Figure 2: Photo of the test section


Figure 3: Details of test section


Figure 4: Location of thermocouples and dimension of test specimen

2.2 Experimental Procedures

Prior to the formal testing, the bulk fluid was heated to the temperature close to its boiling point (around 95°C) for several hours, in this manner to remove the dissolved gas in the fluid. The experimental range of inlet temperature, bulk velocity and system pressure were set as 70–90°C, 0.25–1 m/s and 1–2 bar, respectively. Under each experimental condition, the test surface was heated from low heat flux to high heat flux, and the data was taken when the system reaches and maintains the thermally steady state for 20 min.

q=λT2T1H2 (1)

Tw=T1H1(T2T1)H2 (2)

where T1 and T2 are average temperatures of the upper and lower thermocouple rows respectively, H1 (3 mm) and H2 (5 mm) are the distance from the heated surface to the upper and lower thermocouple rows, respectively, as shown in Fig. 4. λ is the thermal conductivity of the test specimen.

2.3 Experimental Uncertainties

The experimental errors of variables were mainly attributed to the accuracy of sensors, manufacturing tolerances, the layout of thermocouples, undesired heat losses and functions to calculate the indirect variables. Prior to the experiment, all the thermocouples and correspondent data acquisition system were calibrated according to thermal conditions between ice and saturation temperature of water. For the uncertainties of indirect measurement such as heat flux, the Eq. (3) was adopted for the calculation. All calculated and measured uncertainties are listed in Tab. 1.

Δq=(qx1)2δx12+(qx2)2δx22++(qxn)2δxn2 (3)

where x1 , x2xn are direct measured values and δx1 , δx2 … δxn are the uncertainties of these variables.


2.4 Fluid Thermophysical Properties

The thermal properties of bulk liquid are required in the data reduction and analysis of this study, which are usually a function of temperature. The effective thermophysical properties of EG/W mixtures are calculated based on the values of pure water and ethylene glycol, and also the concentration of ethylene glycol in the mixtures. The density, specific heat capacity, thermal conductivity and dynamic viscosity of pure liquids and mixtures were evaluated by using semi-empirical equations as suggested in Yu et al. [13].

3  Experimental Result and Discussion

3.1 Single-Phase Heat Transfer

Before the subcooled flow boiling heat transfer experiment, a series of single-phase heat transfer experiments were carried out to study the heat transfer characteristics of one-side heated rectangular channels. The prediction of convective heat flux qsp was calculated as follows:

qsp=hsp(TwTb) (4)

where the hsp is the single-phase heat transfer coefficient calculated from Dittus-Boelter equation [20]. Tw and Tb are wall temperature and bulk temperature, respectively.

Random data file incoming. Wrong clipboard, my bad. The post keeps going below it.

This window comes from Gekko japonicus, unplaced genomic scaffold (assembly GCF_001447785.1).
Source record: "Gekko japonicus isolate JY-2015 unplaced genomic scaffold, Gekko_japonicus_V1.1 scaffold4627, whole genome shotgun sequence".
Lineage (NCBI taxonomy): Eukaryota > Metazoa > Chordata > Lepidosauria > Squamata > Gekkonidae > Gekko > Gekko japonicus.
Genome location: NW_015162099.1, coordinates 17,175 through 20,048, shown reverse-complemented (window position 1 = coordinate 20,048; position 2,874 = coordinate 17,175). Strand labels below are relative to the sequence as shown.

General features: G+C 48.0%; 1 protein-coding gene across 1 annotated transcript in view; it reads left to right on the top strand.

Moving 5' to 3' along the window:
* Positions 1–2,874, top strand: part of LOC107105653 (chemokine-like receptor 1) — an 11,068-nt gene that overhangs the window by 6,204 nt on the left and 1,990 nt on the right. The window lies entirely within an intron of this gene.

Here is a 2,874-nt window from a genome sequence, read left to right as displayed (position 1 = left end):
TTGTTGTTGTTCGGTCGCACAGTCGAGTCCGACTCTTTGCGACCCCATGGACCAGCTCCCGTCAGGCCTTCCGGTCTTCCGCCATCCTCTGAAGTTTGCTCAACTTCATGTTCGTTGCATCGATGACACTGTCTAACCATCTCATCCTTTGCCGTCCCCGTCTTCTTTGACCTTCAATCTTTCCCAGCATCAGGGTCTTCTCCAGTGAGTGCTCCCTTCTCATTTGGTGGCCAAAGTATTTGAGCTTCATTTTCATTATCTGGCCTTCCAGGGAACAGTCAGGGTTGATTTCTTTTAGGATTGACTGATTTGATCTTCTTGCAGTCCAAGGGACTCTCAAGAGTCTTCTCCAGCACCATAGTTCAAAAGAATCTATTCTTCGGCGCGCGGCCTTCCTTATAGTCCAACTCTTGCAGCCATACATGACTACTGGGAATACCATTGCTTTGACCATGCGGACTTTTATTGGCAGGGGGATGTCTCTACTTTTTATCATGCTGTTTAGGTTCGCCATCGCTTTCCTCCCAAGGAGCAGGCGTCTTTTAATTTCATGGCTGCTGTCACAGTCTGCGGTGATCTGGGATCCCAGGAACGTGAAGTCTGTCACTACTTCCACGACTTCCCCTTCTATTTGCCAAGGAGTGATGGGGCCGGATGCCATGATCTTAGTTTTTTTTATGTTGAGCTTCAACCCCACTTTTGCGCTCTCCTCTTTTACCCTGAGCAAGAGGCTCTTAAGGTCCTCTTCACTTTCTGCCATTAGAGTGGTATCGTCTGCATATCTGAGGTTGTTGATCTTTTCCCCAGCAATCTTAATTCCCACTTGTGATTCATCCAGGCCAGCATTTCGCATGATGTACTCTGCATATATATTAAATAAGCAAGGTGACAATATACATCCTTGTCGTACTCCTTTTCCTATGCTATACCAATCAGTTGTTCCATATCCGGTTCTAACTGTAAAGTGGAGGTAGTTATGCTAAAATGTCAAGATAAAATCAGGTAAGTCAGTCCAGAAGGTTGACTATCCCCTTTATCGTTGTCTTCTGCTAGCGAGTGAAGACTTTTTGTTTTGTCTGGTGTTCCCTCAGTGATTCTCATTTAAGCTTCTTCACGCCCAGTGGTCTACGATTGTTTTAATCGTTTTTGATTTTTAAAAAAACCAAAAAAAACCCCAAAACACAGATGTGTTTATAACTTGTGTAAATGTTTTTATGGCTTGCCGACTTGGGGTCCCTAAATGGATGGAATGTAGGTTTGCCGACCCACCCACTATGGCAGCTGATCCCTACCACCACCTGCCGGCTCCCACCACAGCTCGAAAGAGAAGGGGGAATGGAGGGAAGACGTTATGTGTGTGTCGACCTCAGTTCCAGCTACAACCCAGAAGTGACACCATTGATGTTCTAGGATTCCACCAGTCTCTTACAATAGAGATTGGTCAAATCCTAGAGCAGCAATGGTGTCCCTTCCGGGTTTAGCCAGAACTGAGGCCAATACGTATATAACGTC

hsp=0.023Rel0.8Prl0.4(klDh) (5)

where Rel and Prl are the liquid Reynolds number and Prandtl number, respectively, as can be seen in Eqs. (6) and (7). kl is the thermal conductivity of the bulk liquid. All these values are evaluated at bulk temperature expect μw. Dh is the hydraulic diameter of the test channel.

Rel=ρlubDhμl (6)

Prl=μlcp,lkl (7)

where ρl, ub, μl and cp,l are bulk density, velocity, dynamic viscosity and specific thermal capacity, respectively. Dh is the hydraulic diameter of the channel, which can be calculated as follows:

Dh=4APe (8)

where A is the cross-sectional area of the channel, and Pe is the wetted perimeter of the channel. And in this paper, the Dh equals to 42.4 mm.

The comparative results between experimental data and the predicted values can be seen in Fig. 5a. It can be seen that the Dittus-Boelter equation under-predicted the heat flux value, and this trend is in consistence with the results of the previous literatures [4]. Hence, a modified equation was correlated based on the experimental data:

hsp=0.05Rel0.76Prl0.3(klDh) (9)

The comparison between experimental heat flux and predictions by modified equation was shown in Fig. 5b. The maximum deviation is within ±10%, which means the modified equation could well predict the convective heat transfer coefficient of this apparatus.


Figure 5: Comparison of experimental convective heat flux with predictions (a) Dittus-Boelter correlation (b) Modified Dittus-Boelter correlation

3.2 Subcooled Flow Boiling Heat Transfer

The coolant temperature, velocity and operation pressure are important control variables of the cooling system of ICEs. Consequently, the effect of these parameters on subcooled flow boiling heat transfer was discussed in more details.

To investigate the effect of subcooling on subcooled flow boiling heat transfer, the boiling curves at constant velocity and system pressure (ub = 1.0 m/s, P = 1.0 bar) are plotted with various inlet temperatures ranging from 70°C to 90°C, as shown in Fig. 6. It can be seen that, in the partially developed boiling region (PDB), the boiling curves at lower inlet temperature would be shifted to the left, whereas in the fully developed boiling region (FDB), the boiling curves merge into an asymptote. This convergence implies that the effect of subcooling on flow boiling vanishes in the FDB region. As shown in Fig. 6, the heat transfer coefficient increases with the decrease of subcooling, which is mainly due to the decreased temperature difference between bulk fluid and wall temperature. As in the boiling region, the heat transfer coefficient curves grow steeper, indicating that the boiling process enhances the heat transfer performance. Moreover, with the decrease of subcooling, the onset of boiling (ONB) initiates earlier.